The Milky Way is first ever seen through the lens of neutrinos.

Milky Way

We have now seen the Milky Way galaxy through the lens of neutrinos thanks to data gathered by an observatory in Antarctica. It’s the first time that a particle, as opposed to various light wavelengths, has “painted” our galaxy.

Milky Way galaxy:

Researchers now have a fresh window into the universe thanks to the outcome, which was reported in Science. Cosmic rays, highly energetic charged particles, are hypothesised to have contributed to the production of neutrinos when they collided with other types of matter. There is a lot about cosmic rays that we still don’t understand due to the limitations of our detection technology. Neutrinos are a different method of analysing them as a result.

Since ancient times, people have conjectured that the Milky Way that we can see arcing across the night sky is made up of stars that resemble our Sun. It was realised in the 18th century that we were looking out at a flattened sheet of stars. It has barely been 100 years since we discovered that the Milky Way is one galaxy—or “island universe”—among 100 billion others.

A form of pulsing star known as a “Cepheid variable” was discovered in 1923 by American astronomer Edwin Hubble in the Andromeda “nebula” (a massive cloud of gas and dust). This gave a measurement of the separation between Earth and Andromeda, thanks to earlier research by Henrietta Swan Leavitt.

Milky Way galaxy:

This settled a long-running argument and fundamentally altered our understanding of our place in the cosmos by proving that Andromeda is an extremely distant galaxy similar to our own.

Milky Way galaxy:

letting windows open:

We have since viewed our galaxy in a variety of light wavelengths, including radio waves, different infrared bands, X-rays, and gamma-rays, as new astronomical windows have opened up to the sky. Now, neutrino particles, which are known as “ghost particles” due to their extremely low mass and weak interactions with other matter, allow us to observe our cosmic home.

In our galaxy, neutrinos are produced when cosmic rays strike interstellar matter. However, stars like the Sun, some supernovae, and possibly the majority of the high-energy phenomena we see in the universe, such gamma-ray bursts and quasars, also produce neutrinos. As a result, they can give us a picture of very energetic processes in our galaxy that is never before possible using only light.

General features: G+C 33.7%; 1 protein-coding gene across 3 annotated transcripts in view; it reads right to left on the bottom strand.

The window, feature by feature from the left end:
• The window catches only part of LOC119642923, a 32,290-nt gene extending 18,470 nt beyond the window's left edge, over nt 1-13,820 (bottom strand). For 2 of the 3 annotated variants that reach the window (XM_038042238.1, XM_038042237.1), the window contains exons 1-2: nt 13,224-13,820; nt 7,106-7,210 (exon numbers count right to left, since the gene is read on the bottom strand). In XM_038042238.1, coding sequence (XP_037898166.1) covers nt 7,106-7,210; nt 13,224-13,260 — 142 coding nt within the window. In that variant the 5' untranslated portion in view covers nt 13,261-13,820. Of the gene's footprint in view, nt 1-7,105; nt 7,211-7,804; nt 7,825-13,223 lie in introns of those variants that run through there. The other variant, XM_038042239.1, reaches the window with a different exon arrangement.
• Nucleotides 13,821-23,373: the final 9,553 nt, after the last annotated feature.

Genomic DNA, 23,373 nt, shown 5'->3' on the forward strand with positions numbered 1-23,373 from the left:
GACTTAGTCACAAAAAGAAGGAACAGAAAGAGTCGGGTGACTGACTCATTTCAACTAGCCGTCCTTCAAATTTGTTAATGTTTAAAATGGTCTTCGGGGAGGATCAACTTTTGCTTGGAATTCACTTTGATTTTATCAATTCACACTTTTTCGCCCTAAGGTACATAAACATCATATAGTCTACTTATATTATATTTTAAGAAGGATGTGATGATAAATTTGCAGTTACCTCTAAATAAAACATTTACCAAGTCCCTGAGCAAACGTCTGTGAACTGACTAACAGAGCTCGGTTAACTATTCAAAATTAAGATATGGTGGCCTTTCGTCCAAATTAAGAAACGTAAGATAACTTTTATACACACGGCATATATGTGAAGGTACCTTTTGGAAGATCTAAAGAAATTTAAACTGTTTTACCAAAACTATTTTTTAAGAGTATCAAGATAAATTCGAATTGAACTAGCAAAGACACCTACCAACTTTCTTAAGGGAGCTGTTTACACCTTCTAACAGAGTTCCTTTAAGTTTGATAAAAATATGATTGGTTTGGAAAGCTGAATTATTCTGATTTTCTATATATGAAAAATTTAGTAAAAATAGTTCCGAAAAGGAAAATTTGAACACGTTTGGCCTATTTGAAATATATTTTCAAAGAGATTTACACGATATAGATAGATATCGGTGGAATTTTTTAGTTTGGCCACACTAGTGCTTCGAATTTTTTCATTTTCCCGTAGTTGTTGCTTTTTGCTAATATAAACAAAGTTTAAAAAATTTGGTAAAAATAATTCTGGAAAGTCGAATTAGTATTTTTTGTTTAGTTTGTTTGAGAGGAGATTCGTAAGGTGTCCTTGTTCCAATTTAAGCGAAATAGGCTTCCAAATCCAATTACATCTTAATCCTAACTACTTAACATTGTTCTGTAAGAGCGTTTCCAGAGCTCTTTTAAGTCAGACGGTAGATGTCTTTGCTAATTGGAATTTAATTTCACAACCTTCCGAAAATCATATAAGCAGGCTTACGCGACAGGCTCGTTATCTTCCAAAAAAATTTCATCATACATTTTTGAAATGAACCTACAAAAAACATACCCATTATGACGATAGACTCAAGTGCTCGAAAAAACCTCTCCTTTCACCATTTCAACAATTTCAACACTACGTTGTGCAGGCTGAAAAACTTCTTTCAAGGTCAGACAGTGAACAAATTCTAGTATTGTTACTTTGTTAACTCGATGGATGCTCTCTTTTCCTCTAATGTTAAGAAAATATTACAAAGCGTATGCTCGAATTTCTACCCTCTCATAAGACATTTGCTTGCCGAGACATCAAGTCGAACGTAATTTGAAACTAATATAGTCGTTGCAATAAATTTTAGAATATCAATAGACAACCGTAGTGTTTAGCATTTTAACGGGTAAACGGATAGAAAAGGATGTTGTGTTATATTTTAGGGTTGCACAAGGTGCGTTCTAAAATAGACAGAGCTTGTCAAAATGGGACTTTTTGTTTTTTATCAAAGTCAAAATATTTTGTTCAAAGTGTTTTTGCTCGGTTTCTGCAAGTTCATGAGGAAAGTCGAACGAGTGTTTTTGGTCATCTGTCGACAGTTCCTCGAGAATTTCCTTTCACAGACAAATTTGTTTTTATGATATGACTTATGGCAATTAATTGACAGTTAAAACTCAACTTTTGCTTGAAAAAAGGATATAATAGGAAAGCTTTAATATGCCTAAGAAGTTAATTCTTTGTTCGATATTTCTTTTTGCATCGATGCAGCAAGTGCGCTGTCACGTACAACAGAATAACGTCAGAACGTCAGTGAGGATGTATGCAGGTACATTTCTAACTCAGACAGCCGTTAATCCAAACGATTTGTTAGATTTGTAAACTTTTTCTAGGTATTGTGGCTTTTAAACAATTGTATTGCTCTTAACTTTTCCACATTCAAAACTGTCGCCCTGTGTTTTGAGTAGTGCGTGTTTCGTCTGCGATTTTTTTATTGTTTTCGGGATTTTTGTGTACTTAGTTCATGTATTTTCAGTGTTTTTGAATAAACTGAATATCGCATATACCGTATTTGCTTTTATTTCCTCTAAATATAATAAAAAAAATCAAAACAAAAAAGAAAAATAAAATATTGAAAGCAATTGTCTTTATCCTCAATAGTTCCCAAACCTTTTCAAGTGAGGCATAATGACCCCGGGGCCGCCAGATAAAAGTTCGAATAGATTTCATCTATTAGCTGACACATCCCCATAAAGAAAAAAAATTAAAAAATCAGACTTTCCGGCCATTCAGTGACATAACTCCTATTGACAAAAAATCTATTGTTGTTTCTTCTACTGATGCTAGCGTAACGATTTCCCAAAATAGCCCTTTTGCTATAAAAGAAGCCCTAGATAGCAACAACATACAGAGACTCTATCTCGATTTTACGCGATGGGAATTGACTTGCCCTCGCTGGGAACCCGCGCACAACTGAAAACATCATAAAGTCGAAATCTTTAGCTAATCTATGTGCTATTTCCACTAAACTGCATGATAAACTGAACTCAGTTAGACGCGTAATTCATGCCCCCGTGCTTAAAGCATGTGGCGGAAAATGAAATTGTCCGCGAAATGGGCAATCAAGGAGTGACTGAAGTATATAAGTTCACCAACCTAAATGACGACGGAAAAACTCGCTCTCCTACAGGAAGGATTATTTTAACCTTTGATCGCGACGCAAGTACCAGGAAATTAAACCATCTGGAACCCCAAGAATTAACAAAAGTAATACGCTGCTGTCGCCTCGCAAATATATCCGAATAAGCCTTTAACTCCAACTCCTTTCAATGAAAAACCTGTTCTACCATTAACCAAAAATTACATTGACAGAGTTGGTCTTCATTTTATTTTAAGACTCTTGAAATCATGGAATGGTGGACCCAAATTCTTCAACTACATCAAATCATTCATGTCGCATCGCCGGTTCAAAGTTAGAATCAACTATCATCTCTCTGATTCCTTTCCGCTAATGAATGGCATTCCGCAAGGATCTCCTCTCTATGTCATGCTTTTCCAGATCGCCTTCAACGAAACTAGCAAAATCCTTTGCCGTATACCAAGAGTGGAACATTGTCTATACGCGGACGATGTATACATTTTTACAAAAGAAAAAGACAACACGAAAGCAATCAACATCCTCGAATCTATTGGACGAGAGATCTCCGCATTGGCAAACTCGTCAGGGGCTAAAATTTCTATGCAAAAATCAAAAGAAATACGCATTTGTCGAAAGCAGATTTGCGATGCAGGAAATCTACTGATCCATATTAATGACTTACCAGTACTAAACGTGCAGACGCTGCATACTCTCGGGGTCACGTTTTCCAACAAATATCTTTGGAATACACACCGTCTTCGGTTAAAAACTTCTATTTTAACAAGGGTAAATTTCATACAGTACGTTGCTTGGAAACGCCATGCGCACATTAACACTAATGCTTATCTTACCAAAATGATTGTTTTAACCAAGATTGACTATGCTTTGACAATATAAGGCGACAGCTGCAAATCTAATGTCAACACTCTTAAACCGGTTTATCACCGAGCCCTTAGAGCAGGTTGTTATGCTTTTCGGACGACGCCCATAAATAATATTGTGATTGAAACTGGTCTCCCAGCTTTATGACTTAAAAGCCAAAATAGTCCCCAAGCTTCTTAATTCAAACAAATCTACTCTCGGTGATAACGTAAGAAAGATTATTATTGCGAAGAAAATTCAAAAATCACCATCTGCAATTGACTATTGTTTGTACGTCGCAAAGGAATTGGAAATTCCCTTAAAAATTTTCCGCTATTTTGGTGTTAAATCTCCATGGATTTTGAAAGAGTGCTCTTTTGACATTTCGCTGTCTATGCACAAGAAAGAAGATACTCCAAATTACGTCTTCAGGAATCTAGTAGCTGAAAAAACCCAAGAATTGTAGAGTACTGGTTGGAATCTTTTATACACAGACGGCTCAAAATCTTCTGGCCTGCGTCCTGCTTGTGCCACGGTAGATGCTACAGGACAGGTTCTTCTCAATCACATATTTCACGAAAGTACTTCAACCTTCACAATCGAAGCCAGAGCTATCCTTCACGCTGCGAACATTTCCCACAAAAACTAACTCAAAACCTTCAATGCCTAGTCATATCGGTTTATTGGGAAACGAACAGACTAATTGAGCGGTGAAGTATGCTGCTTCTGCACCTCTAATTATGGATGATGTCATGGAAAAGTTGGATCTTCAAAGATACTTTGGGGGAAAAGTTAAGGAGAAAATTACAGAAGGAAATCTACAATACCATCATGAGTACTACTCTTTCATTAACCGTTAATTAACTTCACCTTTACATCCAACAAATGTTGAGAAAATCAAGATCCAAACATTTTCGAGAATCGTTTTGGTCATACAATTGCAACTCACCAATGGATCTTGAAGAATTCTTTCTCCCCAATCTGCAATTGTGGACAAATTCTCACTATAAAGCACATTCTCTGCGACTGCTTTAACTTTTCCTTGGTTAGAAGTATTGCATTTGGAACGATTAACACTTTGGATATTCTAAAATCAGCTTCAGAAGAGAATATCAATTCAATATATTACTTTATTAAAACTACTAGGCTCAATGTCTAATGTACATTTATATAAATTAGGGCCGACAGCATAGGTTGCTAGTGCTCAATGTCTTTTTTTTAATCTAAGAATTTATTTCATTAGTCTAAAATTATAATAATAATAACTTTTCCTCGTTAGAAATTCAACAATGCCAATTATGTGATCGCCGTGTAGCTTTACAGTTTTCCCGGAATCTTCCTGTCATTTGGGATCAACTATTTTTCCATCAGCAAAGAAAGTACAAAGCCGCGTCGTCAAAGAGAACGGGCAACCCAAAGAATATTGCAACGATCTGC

A fairly peculiar “telescope” that is submerged several kilometres beneath the South Pole in the Antarctic ice cap was necessary for the latest breakthrough detection. A gigatonne of the incredibly translucent ice is placed under extreme pressure by the IceCube Neutrino Observatory in order to detect Cherenkov radiation, a type of energy.

Charged particles, which can move faster than light in ice but not in a vacuum, generate this feeble radiation. The atoms in the ice are struck by incoming neutrinos, which result from cosmic ray collisions in the galaxy, and produce the particles.

Along with neutrons, proton particles—which combined with a few other heavy nuclei make up the atomic nucleus—as well as a few electrons and heavy nuclei make up cosmic rays. These were found to be uniformly showering down on Earth from all directions around a century ago. Since the magnetic fields in the region between stars skew their travel directions, we are yet unsure of all of their sources.

in the ice’s depths:

As special indicators of cosmic ray interactions far inside the Milky Way, neutrinos can be used. However, the spectral particles are also produced when cosmic rays strike the atmosphere of the Earth. In order to distinguish between neutrinos of “astrophysical” origin, or those coming from alien sources, and those produced by cosmic ray collisions in our atmosphere, researchers utilising the IceCube data needed a technique to classify the neutrinos.

The study concentrated on a cascade-type of neutrino interaction in the ice. These produce roughly spherical light showers and increase the researchers‘ sensitivity to astrophysical Milky Way neutrinos. This is due to the fact that, despite being more difficult to reconstruct, a cascade yields a more accurate measurement of a neutrino’s energy than other kinds of interactions.

Using powerful machine learning algorithms, ten years of IceCube data analysis produced over 60,000 neutrino occurrences with energies greater than 500 gigaelectronvolts (GeV). Only around 7% of them were astronomical in origin, with the remaining neutrinos coming from a “background” source created by the Earth’s atmosphere.

At a level of statistical significance known as 4.5 sigma, the possibility that cosmic rays impacting the Earth’s atmosphere may be the cause of all neutrino occurrences was categorically ruled out. In other words, the likelihood that our result was a fluke is only approximately 1 in 150,000.

This doesn’t quite meet the typical 5 sigma threshold for making a claim of discovery in particle physics. On reasonable astrophysical grounds, such emission from the Milky Way is anticipated.

We will collect a lot more neutrino events with the future ten-fold-larger IceCube-Gen2 experiment, and the currently hazy image of our galaxy will transform into a detailed one that we have never seen before.



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